Disruptive Potential of Technological Innovation - Google AI Assistant

Disruptive Potential of Technological Innovation - Google AI Assistant

Categorized under: technology trends

This past week, Google introduced the Google Assistant – an artificial intelligence powered personal assistant. During the demonstration of the product, the CEO of Google (Sundar Pinchai) let us listen in to the personal assistant using natural language to book a hair appointment.  While booking a hair appointment might seem trivial, the possibilities for humans if computers can begin to better handle simple tasks such as this is limitless. In fact, what impressed most observers about the demonstration was how natural and seamless the technology was.

Basic Conveniences

One of the major concerns with disruptive technology and innovation in general is that it is going to displace large portions of the workforce who are currently employed in these fields.  If we are really paying attention, technology has been automating basic conveniences for a long time. From ATM’s enabling self-service banking to gas stations enabling self-service vehicle fueling, there are many basic little conveniences which are already powered by technology. In recent years, advances in technology (improved processed power, reduce storage costs) have uncovered a whole new range of self-service options. Whether that is self-service food ordering at Panera and McDonald’s or using OpenTable for self-service reservations, technology enablement is all around us.  However, as frequent users of these technologies, we find that they do not always function as intended. Sometimes the self-service kiosk crashes or the ATM can’t accept deposits. Despite these limitations, we are going to continue to see high levels of automation implemented for self-service tasks.

Medium Skills

Beyond basic conveniences, there have always been a set of tasks that are considered untouchable due to the limitations of technology.  However, even this capability assumption has recently been challenged with self-driving vehicle technology which has created an entirely new set of questions. As Uber, Google, and the major automakers build self-driving vehicles the question becomes what happens to all the people who are currently driving the taxis, Ubers, Lyfts and other transportation vehicles? While this is certainly a concern, it ignores the malleability and immense adaptive capability of humans.  There have always been new inventions and technologies that threaten the established order and because of our higher order thinking, humans have always been able to find new ways to make ourselves useful. The recent personal assistant artificial intellgience demonstration shows that we are getting a lot closer to employing computers to perform the basic conveniences of daily life. This development effort while not be without challenges as we have seen from self-driving accidents and fatalities.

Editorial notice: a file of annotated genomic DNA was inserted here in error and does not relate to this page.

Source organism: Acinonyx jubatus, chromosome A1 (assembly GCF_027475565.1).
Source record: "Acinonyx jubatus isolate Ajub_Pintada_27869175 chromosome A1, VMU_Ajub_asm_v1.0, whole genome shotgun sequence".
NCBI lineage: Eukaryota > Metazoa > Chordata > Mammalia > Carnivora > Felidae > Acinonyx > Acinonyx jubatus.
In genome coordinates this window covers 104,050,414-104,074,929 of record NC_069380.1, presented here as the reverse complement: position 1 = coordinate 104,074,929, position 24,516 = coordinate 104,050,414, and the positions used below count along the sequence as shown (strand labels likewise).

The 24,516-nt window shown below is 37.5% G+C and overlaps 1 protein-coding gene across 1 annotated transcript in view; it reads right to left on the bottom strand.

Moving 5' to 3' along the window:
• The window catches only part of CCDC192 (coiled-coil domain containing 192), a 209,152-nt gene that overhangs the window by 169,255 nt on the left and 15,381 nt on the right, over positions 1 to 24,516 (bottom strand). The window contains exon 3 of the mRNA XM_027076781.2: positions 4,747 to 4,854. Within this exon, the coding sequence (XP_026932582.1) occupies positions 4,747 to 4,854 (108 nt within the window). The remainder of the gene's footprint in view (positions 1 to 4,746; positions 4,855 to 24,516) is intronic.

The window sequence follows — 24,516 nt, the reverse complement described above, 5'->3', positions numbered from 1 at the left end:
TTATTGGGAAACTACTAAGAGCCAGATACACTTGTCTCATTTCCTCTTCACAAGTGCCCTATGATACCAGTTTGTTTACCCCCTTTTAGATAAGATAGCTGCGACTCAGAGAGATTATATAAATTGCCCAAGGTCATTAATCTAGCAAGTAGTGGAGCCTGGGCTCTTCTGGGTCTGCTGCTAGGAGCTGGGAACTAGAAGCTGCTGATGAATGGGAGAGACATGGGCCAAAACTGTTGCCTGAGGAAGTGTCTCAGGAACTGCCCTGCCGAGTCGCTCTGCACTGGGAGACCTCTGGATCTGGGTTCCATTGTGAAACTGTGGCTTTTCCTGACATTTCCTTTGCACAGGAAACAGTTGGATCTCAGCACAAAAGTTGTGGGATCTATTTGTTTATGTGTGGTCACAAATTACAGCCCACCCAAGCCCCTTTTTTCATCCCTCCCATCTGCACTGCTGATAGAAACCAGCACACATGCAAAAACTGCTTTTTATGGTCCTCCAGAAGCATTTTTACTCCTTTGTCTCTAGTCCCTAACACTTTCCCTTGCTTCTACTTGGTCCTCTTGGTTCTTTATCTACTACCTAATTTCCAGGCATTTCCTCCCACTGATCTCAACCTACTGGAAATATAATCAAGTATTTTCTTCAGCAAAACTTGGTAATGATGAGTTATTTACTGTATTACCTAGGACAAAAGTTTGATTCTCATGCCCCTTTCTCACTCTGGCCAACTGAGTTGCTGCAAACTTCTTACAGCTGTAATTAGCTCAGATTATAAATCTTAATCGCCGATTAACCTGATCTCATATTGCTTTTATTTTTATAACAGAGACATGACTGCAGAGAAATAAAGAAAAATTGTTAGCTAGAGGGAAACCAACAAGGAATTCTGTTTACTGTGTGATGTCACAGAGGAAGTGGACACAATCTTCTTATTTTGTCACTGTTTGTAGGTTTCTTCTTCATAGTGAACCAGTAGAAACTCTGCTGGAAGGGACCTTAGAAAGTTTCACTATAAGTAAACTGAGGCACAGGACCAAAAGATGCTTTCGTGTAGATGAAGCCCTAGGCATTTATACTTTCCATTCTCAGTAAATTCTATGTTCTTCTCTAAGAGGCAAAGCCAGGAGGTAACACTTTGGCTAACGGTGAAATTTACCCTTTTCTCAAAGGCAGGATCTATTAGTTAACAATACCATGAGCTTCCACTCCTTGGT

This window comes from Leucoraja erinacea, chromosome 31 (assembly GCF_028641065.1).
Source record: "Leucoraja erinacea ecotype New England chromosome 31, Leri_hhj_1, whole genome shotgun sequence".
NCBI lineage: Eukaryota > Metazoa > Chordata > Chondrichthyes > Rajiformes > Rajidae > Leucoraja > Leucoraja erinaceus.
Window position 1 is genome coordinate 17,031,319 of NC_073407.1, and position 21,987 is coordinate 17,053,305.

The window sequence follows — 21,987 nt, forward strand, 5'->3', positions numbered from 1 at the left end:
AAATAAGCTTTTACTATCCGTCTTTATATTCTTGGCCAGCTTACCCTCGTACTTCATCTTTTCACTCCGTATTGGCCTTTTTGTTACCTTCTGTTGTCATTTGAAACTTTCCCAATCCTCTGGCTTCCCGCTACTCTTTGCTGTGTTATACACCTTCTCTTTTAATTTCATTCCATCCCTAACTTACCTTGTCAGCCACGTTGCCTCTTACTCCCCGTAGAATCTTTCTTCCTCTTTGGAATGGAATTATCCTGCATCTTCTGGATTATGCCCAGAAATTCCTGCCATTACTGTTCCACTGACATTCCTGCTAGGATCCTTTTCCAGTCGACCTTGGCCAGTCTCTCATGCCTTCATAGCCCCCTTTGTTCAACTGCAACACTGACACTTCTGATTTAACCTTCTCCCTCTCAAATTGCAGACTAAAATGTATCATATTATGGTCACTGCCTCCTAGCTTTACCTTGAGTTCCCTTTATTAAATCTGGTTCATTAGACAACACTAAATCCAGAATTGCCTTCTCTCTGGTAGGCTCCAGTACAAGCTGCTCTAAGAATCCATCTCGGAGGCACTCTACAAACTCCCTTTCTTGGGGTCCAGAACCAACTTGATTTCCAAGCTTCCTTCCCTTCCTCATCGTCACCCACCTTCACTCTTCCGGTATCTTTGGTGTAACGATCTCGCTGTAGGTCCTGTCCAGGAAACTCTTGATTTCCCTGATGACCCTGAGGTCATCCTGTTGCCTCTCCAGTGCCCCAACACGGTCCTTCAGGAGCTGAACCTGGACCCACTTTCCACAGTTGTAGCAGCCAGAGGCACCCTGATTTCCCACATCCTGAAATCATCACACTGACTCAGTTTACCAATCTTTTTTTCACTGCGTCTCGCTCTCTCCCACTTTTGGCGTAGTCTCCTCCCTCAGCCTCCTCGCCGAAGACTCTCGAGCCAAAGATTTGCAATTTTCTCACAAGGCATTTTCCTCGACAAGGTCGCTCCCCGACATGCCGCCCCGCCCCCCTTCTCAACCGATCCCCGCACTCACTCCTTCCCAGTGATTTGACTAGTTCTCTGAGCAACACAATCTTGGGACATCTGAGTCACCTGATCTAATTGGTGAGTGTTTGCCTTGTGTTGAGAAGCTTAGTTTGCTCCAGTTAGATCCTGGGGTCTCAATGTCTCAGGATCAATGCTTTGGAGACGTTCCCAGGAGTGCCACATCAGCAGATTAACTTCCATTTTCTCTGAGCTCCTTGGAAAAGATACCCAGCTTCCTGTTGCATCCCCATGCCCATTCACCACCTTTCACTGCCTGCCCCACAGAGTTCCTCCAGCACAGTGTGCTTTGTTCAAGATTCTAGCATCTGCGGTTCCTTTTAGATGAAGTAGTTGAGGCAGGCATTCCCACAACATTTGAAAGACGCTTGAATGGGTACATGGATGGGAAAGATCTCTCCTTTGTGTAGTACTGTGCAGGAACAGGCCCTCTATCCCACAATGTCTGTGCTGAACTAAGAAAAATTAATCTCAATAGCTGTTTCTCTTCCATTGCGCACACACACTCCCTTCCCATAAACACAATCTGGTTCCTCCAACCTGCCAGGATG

Higher order

Over the next decade, we are likely to see an even greater shift in what technology enables. While there will have to be quite a bit of re-training of workers who were formerly employed in these fields along with a consideration for a basic level of income if the disruption is on a massive scale, we also need to consider what problems humans can become free to solve if we eliminate some of the more mundane tasks from our daily lives.  From disease to hunger to war to homelessness to unemployment to climate change, there are really big problems in need of really big solutions. One of Google’s areas of focus throughout the history of the company is how do we organize the world’s information. Early on, they decided that one of their key metrics would be speed of information retrieval. In a similar manner, by developing technology that saves people time, we can be free to leverage our creativity and problem solving to design elegant solutions on a scale that is beneficial to the global community. 

In the near term, these shifts are going to be painful because while we have a lot of really smart people pushing the boundaries of what is possible with technology, there isn’t enough thought being given to what happens if we are actually successful with mastering self-driving vehicles or providing every human with an automated, artificial-intelligence powered personal assistant. Once we rationalize our thinking along both of those key dimensions – power of technology and the disruption to society, there can be a cohesive framework in which we can ensure that key considerations are given equal time so that humanity can maximize the benefits and reduce the risks.

About the Author: Omowale Casselle is the Co-Founder & CEO of Digital Adventures.